# [swift-evolution] [Discussion] Breaking precedence

Xiaodi Wu xiaodi.wu at gmail.com
Tue Aug 2 10:49:07 CDT 2016

```On Tue, Aug 2, 2016 at 10:41 AM, Félix Cloutier <felixcca at yahoo.ca> wrote:

> I don't think that "intuitive" or "non-intuitive" is what you'd be looking
> for. There is nothing intuitive about multiplications having a higher
> precedence than additions; it's just a matter of conventions. I'm not a
> maths expert (as Stephen showed, I didn't even give the right explanation
> to binary operators!), but it seems to me that there could well be a
> parallel universe in which additions have precedence over multiplications
> without other serious implications.
>
> And as it happens, a majority of people don't know that there is one for
> binary operators. I believe that the right question should be: do we want
> to pretend that this convention doesn't exist, to the benefit of people who
> don't know about it, and the detriment of those who do? Also, do we want to
> break it for && and || too?
>
> I think that the biggest use case for binary operators in other languages
> are flags, and in Swift we treat these as collections. I'd venture that &,
> | and ^ would show up about as frequently as UnsafePointers and the like.
> It seems to me that Swift's approach has been to make things easy by
> default without locking away the power tools, and my personal expectation
> is that if you have to write code that has binary operators despite
> everything else that Swift has for you, you can be bothered to learn a
> precedence rule.
>
> That said, one thing that I could definitely get behind is breaking
> precedence between binary operators and arithmetic operators. I don't think
> that it makes sense to write something like "a & b / c". Looking at my
> code, the only place where I needed to mix binary operators and arithmetic
> operators were `a & (a - 1)` (results in 0 if a is a power of two), and
> that one needs parentheses anyway.
>

Although here, your same argument applies. If you need to write `a & b /
c`, then you can be bothered either to learn or look up a table, or you can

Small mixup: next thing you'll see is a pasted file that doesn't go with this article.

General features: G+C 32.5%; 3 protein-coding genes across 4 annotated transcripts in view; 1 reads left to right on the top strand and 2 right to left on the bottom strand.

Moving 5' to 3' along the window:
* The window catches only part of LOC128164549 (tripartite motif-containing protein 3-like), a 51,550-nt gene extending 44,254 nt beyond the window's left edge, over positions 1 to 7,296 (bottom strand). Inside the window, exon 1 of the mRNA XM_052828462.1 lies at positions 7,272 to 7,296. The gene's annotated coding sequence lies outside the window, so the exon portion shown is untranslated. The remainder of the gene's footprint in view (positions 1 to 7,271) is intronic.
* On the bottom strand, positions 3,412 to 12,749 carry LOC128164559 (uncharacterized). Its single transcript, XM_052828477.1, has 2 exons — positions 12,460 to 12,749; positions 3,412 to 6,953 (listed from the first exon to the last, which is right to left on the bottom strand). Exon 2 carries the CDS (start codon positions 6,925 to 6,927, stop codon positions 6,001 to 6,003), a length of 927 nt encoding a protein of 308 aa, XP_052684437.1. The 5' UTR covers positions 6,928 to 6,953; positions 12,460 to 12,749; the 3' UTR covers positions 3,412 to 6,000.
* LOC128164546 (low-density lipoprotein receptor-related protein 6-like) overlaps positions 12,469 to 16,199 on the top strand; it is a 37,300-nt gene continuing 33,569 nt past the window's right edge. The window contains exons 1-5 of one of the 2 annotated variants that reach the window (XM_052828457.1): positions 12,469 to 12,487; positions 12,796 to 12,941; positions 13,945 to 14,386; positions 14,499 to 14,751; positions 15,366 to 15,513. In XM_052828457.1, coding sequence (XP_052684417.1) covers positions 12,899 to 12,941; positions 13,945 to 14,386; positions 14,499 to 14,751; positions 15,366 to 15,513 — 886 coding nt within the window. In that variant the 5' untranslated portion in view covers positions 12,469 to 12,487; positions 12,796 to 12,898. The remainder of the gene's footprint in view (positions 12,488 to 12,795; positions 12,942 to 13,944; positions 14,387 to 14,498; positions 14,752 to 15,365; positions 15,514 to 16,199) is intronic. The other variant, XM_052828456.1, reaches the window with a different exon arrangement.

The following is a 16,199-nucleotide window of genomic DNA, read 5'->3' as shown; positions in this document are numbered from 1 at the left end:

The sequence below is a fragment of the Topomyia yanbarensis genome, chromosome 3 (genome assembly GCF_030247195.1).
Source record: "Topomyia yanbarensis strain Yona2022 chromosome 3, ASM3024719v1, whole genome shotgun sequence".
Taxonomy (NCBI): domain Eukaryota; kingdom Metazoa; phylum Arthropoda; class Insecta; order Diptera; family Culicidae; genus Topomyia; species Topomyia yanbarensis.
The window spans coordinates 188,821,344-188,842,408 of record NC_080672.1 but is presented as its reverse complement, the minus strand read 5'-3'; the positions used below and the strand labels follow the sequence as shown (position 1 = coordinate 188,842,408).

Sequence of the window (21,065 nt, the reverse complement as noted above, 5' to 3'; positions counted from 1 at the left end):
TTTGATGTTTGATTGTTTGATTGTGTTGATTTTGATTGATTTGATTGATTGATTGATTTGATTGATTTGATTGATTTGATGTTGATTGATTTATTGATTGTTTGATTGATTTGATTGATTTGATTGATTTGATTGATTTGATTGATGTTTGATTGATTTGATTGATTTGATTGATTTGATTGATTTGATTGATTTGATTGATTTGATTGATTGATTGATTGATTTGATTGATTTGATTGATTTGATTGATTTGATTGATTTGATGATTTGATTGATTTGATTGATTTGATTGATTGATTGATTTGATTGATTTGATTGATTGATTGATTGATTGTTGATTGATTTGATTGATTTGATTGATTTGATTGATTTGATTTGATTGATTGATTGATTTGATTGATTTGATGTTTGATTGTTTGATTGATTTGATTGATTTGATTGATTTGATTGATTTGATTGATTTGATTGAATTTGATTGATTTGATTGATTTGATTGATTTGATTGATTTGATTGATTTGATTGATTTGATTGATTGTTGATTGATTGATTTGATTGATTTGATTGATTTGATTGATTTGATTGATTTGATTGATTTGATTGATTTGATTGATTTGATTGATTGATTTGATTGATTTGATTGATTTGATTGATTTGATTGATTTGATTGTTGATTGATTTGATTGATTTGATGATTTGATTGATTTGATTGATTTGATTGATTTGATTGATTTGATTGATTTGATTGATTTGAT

just put in the parenthesis yourself. Likewise, if you're a reader of the
code, it's highly likely that this is a complex formula anyway; you can
either know the relative precedence or look it up, but that's the *least*
of your worries in terms of what it will take to understand that code. I
see no reason to force parentheses unless it actually prevents user error.

>
>
> Félix
>
> Le 2 août 2016 à 02:29:41, Anton Zhilin <antonyzhilin at gmail.com> a écrit :
>
> 2016-08-02 7:18 GMT+03:00 Félix Cloutier <swift-evolution at swift.org>:
>
>> I disagree. The binary operators have properties that are comparable to
>> arithmetic operators, and their precedence is easy to define as such. & has
>> multiplication-like properties (0*0=0, 0*1=0, 1*0=0, 1*1=1); | has
>> addition-like properties (0+0=0, 0+1=1, 1+0=1, 1+1=2); ^ has
>> subtraction-like properties (0-0=0, 0-1=-1, 1-0=1, 1-1=0), and their
>> precedences are set accordingly (& is multiplicative, | and ^ are additive).
>>
>> The same applies to && and ||. Bit shifts are exponentiative.
>>
>
> I believe that such way of thinking is non-intuitive. In C, bitwise
> operators are not intervened by any others, except for comparison operators
> (agreed, it was a mistake). We now have possibilities to do so in Swift,
> even better. I suggest to branch off right before AdditionPrecedence:
>
> RangeFormation < Addition < Multiplication
> RangeFormation < BitwiseOr < BitwiseAnd < LogicalShift
>
> Another concern is NilCoalescing, which can be though to be semantically
> similar to Ternary. And at the same time it looks like || and &&, which
> would bring it between LogicalConjunction and Comparison.
> Also, do Casting and RangeFormation stand where they should?
>
> Next, Ternary operator is unique. Noone would ever like to put operators
> in this precedence group, because it would be confusing. Why not simplify
> our model and say that ?: has lower precedence than all binary operators,
> including Assignment? Unary > binary > ternary, sounds good?
>
>
>
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